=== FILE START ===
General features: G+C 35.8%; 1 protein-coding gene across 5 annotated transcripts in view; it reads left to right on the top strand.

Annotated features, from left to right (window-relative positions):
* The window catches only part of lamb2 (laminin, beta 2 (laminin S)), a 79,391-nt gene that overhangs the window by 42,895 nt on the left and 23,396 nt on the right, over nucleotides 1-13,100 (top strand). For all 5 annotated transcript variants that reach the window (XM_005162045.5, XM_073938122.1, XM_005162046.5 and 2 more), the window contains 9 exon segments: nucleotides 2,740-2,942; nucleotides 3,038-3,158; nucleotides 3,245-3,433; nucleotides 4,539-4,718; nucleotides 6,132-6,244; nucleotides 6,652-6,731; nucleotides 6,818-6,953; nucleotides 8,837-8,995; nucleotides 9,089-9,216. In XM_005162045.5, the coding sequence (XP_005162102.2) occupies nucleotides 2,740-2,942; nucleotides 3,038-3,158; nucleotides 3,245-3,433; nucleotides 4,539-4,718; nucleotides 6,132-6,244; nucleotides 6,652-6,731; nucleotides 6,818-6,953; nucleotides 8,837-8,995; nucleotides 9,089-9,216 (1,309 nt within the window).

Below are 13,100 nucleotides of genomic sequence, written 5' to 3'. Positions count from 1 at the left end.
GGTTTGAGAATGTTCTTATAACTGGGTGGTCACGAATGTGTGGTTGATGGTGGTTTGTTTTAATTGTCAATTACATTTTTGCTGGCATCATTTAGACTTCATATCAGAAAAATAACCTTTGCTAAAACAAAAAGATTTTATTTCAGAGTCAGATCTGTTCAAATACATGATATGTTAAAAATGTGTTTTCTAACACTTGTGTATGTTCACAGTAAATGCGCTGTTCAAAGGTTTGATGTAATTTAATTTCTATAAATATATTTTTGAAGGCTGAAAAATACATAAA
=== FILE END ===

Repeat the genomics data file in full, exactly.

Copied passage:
General features: G+C 35.8%; 1 protein-coding gene across 5 annotated transcripts in view; it reads left to right on the top strand.

Annotated features, from left to right (window-relative positions):
* The window catches only part of lamb2 (laminin, beta 2 (laminin S)), a 79,391-nt gene that overhangs the window by 42,895 nt on the left and 23,396 nt on the right, over nucleotides 1-13,100 (top strand). For all 5 annotated transcript variants that reach the window (XM_005162045.5, XM_073938122.1, XM_005162046.5 and 2 more), the window contains 9 exon segments: nucleotides 2,740-2,942; nucleotides 3,038-3,158; nucleotides 3,245-3,433; nucleotides 4,539-4,718; nucleotides 6,132-6,244; nucleotides 6,652-6,731; nucleotides 6,818-6,953; nucleotides 8,837-8,995; nucleotides 9,089-9,216. In XM_005162045.5, the coding sequence (XP_005162102.2) occupies nucleotides 2,740-2,942; nucleotides 3,038-3,158; nucleotides 3,245-3,433; nucleotides 4,539-4,718; nucleotides 6,132-6,244; nucleotides 6,652-6,731; nucleotides 6,818-6,953; nucleotides 8,837-8,995; nucleotides 9,089-9,216 (1,309 nt within the window).

Below are 13,100 nucleotides of genomic sequence, written 5' to 3'. Positions count from 1 at the left end.
GGTTTGAGAATGTTCTTATAACTGGGTGGTCACGAATGTGTGGTTGATGGTGGTTTGTTTTAATTGTCAATTACATTTTTGCTGGCATCATTTAGACTTCATATCAGAAAAATAACCTTTGCTAAAACAAAAAGATTTTATTTCAGAGTCAGATCTGTTCAAATACATGATATGTTAAAAATGTGTTTTCTAACACTTGTGTATGTTCACAGTAAATGCGCTGTTCAAAGGTTTGATGTAATTTAATTTCTATAAATATATTTTTGAAGGCTGAAAAATACATAAA